Second Techie Try
So I returned home after the fun and frustration of techie one and decided to attempt to do some research as to a brand/model of SD or USB media that would be sure to work.
I found some articles that listed some ReadyBoost memory devices (linked above) but nothing that was a "hit out of the park" with certainty when I went to the store. (I can only hope and expect as Vista gets more common, more removable memory manufacturers will begin to clearly label their products as "ReadyBoost Ready" to help confused consumers.)
For my second attempt I went back out and stopped by an Office Supply store that I knew carried a nice variety of USB drives.
Just my luck, there was a young salesguy right there helping another guy with a PSU. When he got done he saw me looking in the USB case and asked if I needed help.
"I'm looking for a USB drive that I can be sure is compatible with Vista's ReadyBoost. Do you have anything that I can be sure will work when I get home and plug it in?" I asked.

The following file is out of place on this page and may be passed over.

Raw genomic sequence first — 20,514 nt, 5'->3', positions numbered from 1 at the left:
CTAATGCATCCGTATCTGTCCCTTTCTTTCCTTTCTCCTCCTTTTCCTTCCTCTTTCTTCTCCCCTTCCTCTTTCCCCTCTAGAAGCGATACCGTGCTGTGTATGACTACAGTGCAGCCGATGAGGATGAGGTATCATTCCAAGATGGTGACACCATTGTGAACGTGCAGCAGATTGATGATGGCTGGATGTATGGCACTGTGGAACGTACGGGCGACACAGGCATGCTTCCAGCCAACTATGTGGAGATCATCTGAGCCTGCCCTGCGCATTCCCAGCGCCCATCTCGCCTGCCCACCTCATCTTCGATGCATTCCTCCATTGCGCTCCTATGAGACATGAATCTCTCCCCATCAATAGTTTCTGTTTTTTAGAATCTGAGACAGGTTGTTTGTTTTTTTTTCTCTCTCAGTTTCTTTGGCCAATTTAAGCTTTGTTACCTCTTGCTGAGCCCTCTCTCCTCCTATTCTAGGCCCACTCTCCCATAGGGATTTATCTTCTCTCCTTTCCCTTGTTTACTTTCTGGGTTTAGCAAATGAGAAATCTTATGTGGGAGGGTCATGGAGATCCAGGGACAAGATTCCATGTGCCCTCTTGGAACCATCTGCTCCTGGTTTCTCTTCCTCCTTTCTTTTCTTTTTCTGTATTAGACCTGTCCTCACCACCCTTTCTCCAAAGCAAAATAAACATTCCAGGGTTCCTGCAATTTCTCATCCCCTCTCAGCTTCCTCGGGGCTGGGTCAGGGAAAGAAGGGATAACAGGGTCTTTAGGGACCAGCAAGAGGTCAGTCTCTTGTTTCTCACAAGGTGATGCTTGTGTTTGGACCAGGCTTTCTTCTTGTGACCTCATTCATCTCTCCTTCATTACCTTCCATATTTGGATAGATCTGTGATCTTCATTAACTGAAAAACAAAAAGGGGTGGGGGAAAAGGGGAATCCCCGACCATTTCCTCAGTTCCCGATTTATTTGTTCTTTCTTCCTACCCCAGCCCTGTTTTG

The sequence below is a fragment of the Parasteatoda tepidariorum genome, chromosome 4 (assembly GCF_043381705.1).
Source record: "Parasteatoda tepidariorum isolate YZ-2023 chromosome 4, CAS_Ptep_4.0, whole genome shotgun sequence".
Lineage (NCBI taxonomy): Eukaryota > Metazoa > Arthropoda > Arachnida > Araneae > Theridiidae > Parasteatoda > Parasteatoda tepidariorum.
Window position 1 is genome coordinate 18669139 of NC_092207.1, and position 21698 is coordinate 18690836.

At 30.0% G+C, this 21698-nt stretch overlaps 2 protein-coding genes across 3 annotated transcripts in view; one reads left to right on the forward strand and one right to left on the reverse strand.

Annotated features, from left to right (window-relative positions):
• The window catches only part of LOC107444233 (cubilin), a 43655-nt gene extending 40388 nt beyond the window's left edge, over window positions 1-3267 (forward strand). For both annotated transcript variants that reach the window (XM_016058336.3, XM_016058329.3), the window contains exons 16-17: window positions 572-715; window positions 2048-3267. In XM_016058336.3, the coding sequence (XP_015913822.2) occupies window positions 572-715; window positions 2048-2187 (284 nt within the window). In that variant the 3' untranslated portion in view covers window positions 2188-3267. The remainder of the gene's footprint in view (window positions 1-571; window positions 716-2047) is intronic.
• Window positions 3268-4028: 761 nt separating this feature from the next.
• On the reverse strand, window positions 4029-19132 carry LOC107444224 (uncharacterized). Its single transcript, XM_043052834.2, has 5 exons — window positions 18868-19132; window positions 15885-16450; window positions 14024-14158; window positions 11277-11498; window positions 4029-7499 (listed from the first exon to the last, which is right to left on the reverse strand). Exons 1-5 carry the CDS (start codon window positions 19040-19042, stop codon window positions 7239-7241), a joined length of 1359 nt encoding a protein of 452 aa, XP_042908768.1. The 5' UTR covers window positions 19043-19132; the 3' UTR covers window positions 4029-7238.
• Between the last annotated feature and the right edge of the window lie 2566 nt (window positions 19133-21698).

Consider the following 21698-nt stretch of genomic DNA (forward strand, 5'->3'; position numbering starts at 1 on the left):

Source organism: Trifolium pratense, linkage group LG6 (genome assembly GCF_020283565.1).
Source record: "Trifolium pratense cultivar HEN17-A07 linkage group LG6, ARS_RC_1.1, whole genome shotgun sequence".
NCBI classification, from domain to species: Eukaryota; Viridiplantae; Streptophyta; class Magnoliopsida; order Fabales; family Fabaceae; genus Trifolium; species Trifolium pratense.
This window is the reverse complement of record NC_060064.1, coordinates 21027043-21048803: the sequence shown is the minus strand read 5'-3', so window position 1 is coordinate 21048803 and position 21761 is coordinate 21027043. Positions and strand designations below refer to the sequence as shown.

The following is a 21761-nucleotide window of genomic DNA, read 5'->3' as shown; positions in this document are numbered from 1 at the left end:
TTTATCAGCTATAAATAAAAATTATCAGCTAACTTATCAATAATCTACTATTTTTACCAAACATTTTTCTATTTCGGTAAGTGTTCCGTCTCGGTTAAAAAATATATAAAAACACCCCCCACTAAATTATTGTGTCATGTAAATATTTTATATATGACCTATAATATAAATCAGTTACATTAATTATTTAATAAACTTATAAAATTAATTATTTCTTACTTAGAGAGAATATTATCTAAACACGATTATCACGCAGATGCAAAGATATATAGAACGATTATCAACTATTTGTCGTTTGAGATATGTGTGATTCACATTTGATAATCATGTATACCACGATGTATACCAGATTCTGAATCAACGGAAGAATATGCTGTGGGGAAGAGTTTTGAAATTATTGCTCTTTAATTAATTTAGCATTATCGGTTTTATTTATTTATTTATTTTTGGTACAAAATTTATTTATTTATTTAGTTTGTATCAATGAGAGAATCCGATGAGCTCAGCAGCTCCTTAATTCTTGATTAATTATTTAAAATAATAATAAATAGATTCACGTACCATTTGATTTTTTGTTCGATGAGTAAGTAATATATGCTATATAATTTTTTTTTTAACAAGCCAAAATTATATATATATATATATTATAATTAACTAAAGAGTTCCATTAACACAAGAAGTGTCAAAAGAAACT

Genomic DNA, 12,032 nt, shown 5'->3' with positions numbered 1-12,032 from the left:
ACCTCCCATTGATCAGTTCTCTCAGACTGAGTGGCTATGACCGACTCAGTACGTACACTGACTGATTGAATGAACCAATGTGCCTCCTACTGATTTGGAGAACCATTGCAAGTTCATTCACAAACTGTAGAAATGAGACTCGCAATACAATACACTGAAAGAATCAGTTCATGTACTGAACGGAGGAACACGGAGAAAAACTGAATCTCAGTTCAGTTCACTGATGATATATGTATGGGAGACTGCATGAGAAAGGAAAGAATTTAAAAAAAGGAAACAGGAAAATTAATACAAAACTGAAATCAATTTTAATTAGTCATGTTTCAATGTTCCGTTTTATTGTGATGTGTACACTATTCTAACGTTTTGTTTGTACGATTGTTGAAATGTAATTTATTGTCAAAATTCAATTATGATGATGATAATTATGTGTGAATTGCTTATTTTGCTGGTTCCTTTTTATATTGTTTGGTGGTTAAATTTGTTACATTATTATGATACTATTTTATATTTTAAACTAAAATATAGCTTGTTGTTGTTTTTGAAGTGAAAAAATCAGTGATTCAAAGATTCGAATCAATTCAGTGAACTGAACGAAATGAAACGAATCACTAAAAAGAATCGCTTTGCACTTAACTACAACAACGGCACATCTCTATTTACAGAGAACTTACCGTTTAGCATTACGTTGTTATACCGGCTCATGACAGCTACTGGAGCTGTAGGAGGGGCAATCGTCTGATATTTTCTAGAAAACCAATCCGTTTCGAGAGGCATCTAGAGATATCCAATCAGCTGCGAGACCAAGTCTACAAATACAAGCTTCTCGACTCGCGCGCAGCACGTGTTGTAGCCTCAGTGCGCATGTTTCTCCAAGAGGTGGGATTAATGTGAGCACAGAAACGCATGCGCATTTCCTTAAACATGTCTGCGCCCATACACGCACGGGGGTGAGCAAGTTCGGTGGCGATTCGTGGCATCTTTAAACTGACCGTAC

"Sure. We have several kinds. In fact I use one myself. Works great. The Ativa brand. It's on sale."
I spotted it in the case.
"We have the 1GB on sale."
I saw a 2GB one as well. "I think I'll try the 2GB one."
"That's the same size I use. I love it," he said smiling.
He pulled it from the case and I bought it for about $50.
I got home, cut it out of the plastic wrap and plugged it in.
Vista likey! A quick confirmation for configuration and I was in business.
Hurray for Techie Two!
No trying to impress me with geekspeek. Ask and you shall receive.
Ready and Boosted!
So now I'm using a 2GB ReadyBoost share and loving it.
And from what I understand...the longer I use it, the smarter Vista will get and performance should get even better.
How sweet is that?
Just remember, do your homework on ReadyBoost and if you aren't getting a good answer when asking the Techies...move on.
And why was I looking for a stick of memory to use with ReadyBoost?
Well...you'll just have to wait a bit longer for that story.